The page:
Characteristics including age, height, weight and blood pressure of the subjects of four groups such as stone grinders, jute mill workers, agricultural workers and controls (healthy subjects of moderate working in occupation) are presented in Table I.

Table II: Comparison of selected physiological parameters of different groups.

Variable* Stone grinder1 Jute mill worker2 Agricultural worker3 Control4 Trend for
linearity
Significant F#
Peak expiratory flow rate 363.1± 67.67 420.4± 48.36 406.9± 52.91 504.8± 41.14 p<0.01
(PEFR) (Lmin-1)abcef (230.0-480.0) (320.0-490.0) (310.0-480.0) (430.0-580.0)  
Physical Fitness Index 43.7± 2.42 44.6± 2.04 47.4± 2.41 50.1± 1.67 p<0.01
(PFI)bedef (38.7-47.1) (41.2-50.3) (41.6-50.3) (46.3-57.4)  
VO2 max 30.6± 3.24 37.0± 2.30 36.5± 2.79 42.7± 2.36 p<0.01
(ml.kg-1.min-)abcef (25.7-35.7) (34.0-42.8) (32.4-40.8) (39.1-45.8)  

Values are Mean±standard deviation (Minimum value-Maximum value)
#Overall difference is based on one way ANOVA, **p<0.01, *Scheff's F tests were performed for multiple comparisons of selected variables for significance of differences in each pair of groups where F values in one way ANOVA were significant. Significant differences at p<0.05 by Scheff's multiple comparison test, where significant differences are denoted as a1 vs 2; b1 vs 3; c1 vs 4; d2 vs 3; e2 vs 4; f3 vs 4.

Comparison of peak expiratory flow rate, physical fitness index (PFI) and VO2 max among the groups are presented in Table II.

Peak expiratory flow rate (PEFR), physical fitness index (PFI) and VO2 max differed significantly (p<0.01) among the groups. PEFR, PFI and VO2 max of controls was significantly higher than stone grinding, jute mill and agricultural workers. It is also evident that the mean value of PEFR and VO2 max of stone grinders were significantly lower than jute mill and agricultural workers. Like PEFR and VO2 max, the mean value of PFI was also lower in stone grinders than jute mill and agricultural workers, although the differences were statistically significant only with agricultural workers.

Discussion:

The prevalence of occupational health hazards and mortality has been reported to be unusually high among people of India. Although developed countries are very much careful about the health in occupations it is quite neglected in the developing countries like India. There is a widespread misconception that occupational health is mainly concerned with industry and industrialized countries. But in a country like India, millions of people work as daily wages labour like stone grinding, paddy thrashing, weaving etc. These workers often face health hazards during occupational activities. For example in agricultural fields with increasing use of chemicals either as fertilizers, insecticides, pesticides agricultural workers are exposed to toxic hazards from these chemicals and particulate pollutants and thus face a multitude of health problems. In different occupations different hazardous substances contaminate the work environment. The inhalation of this atmospheric air of work environment is by far the commonest route of entry of most of the hazardous substances. Lungs by virtue of direct contact with the atmospheric air are naturally first to bear the onslaught of air contaminants. In different industries and mines the nature of the small inhalable particles are different and causing different types of occupational diseases.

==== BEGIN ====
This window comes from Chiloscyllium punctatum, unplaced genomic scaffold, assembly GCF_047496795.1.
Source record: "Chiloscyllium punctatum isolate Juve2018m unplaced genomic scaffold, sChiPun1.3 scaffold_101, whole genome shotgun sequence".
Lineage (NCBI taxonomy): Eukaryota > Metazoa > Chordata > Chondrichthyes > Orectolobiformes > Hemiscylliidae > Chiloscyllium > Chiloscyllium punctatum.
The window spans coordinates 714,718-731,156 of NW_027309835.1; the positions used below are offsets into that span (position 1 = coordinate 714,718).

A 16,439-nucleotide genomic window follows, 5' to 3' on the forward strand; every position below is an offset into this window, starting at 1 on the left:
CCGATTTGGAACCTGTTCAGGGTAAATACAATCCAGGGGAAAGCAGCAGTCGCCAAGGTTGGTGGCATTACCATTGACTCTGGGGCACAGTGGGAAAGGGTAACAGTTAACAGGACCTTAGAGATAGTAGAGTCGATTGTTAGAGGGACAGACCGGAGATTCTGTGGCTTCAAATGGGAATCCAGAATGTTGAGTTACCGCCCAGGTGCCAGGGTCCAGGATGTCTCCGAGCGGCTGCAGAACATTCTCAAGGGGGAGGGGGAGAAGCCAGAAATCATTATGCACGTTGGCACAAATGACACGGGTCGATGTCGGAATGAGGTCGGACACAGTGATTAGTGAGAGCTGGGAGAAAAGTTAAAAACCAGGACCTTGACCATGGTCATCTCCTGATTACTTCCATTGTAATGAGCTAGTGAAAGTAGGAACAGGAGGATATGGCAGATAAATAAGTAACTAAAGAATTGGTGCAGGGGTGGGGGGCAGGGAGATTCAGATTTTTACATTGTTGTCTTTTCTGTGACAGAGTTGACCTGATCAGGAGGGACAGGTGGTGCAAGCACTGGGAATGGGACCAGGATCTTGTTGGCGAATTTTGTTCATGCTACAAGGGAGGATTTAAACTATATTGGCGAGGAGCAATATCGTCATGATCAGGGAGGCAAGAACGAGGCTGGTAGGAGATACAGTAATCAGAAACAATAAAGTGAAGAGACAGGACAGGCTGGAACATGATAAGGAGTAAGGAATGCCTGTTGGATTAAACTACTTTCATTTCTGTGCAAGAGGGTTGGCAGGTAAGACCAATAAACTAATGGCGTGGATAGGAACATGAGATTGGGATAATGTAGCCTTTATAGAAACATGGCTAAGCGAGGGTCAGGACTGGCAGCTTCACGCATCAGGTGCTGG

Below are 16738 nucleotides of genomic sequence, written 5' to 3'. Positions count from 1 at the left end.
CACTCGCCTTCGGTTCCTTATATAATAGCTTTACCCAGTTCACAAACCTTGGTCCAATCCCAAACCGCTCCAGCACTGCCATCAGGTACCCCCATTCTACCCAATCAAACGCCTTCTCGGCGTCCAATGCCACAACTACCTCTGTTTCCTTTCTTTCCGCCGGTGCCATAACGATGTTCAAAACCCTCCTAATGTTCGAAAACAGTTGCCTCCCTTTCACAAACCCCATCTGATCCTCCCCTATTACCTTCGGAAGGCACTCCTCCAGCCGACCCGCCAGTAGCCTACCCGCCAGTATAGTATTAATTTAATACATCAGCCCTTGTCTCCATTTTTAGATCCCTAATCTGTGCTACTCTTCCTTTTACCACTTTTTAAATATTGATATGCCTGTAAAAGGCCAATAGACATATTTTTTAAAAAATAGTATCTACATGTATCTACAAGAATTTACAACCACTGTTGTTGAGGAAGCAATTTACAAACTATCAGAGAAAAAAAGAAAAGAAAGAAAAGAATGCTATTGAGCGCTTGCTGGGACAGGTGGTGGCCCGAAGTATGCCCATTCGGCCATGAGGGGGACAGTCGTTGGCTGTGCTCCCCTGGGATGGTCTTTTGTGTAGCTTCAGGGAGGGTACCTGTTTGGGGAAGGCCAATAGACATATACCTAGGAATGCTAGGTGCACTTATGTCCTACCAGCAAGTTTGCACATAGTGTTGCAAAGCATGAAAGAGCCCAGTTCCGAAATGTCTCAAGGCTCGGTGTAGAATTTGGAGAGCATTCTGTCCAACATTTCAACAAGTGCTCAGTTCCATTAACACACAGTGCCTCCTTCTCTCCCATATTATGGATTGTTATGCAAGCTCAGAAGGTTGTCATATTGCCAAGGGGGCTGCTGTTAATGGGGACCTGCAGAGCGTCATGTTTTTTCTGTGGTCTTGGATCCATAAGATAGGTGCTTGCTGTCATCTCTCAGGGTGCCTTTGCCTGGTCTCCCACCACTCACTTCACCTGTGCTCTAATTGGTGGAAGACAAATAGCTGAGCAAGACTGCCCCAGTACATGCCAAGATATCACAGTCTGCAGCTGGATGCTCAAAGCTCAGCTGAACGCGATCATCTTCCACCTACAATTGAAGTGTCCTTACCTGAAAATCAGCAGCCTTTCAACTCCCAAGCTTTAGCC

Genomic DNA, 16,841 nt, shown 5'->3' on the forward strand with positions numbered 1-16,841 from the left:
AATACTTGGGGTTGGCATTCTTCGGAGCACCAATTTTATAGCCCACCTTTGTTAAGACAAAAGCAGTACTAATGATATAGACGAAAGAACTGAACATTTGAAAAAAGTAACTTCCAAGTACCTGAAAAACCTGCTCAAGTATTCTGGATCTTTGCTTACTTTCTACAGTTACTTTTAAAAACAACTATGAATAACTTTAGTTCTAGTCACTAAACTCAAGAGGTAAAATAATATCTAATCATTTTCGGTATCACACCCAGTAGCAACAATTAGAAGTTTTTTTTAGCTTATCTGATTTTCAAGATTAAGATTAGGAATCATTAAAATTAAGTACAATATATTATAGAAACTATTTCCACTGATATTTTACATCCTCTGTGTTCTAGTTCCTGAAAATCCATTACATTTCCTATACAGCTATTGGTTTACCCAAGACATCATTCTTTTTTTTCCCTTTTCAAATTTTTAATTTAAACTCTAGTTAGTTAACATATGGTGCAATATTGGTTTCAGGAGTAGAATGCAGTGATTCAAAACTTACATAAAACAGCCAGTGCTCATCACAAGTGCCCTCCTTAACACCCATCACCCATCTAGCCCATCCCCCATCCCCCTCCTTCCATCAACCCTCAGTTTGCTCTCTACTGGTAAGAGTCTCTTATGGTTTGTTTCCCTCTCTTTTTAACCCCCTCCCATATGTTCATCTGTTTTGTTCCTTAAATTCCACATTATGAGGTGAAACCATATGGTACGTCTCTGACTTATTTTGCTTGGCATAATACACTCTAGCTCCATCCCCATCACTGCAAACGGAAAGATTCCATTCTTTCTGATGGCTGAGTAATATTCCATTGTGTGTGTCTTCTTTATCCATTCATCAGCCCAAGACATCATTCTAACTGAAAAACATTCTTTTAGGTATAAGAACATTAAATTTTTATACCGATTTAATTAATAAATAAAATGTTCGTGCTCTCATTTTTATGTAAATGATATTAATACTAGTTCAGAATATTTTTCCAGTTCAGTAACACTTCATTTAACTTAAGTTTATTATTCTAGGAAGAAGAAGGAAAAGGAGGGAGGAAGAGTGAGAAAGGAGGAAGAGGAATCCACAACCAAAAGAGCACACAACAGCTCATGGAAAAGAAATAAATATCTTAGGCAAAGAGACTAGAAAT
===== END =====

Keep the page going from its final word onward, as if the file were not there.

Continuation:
The findings of the present study i.e. mean values of peak expiratory flow rate (PEFR) of control subjects were quite similar to the values of other Bengali male subjects observed by Dey, 198812. In contrast the PEFR values of stone grinders, jute mill workers and agricultural workers were much lower than the values observed in Bengali males12.

The mean physical fitness index (PFI) of stone grinders, jute mill workers, agricultural workers and control subjects in the present study were 43.7, 44.6, 47.4 and 50.1, respectively. Banerjee et al 197413 worked on Indian sedentary people (18-23 years) and observed the mean PFI value to be 56.5±15.44. Dey 198812 also studied Bengali sedentary individuals (20-59 years) and found the mean PFI values for non-smokers and smokers to be 54.02±12.62 and 50.56±12.39 respectively. In both studies, 18 inches stool height was used. In the present study, stool height was also 18 inches and mean PFI values were well corroborated with the observation of Dey, 198812. It is also evident that the mean PFI values in the present study were poor according to the standard PFI classification.

Mean maximal oxygen consumption (VO2 max) of stone grinders, jute mill workers, agricultural workers and controls in the present study were 30.6, 37.0, 36.5 and 42.7 ml.kg-1.min-1 respectively. Sengupta et al 197414 reported that VO2 max of active Indians of various age groups were 42.1 ml.kg-1.min-1 corresponding to the age groups of 31-40 years, 41-50 years and 51-56 years, respectively. Chatterjee et al 198715 have also reported that the average VO2 max 37.3 ml.kg-1.min-1. in smokers (36.2±10.27 years) and non-smokers (35.2±10.14 years) of Bengali males (20-59 years). It is evident that mean values of VO2 max in the present study were in general agreement with published values of Sengupta et al, 197414 and Chatterjee et al, 198715, except the values of stone grinders which were much below the published data.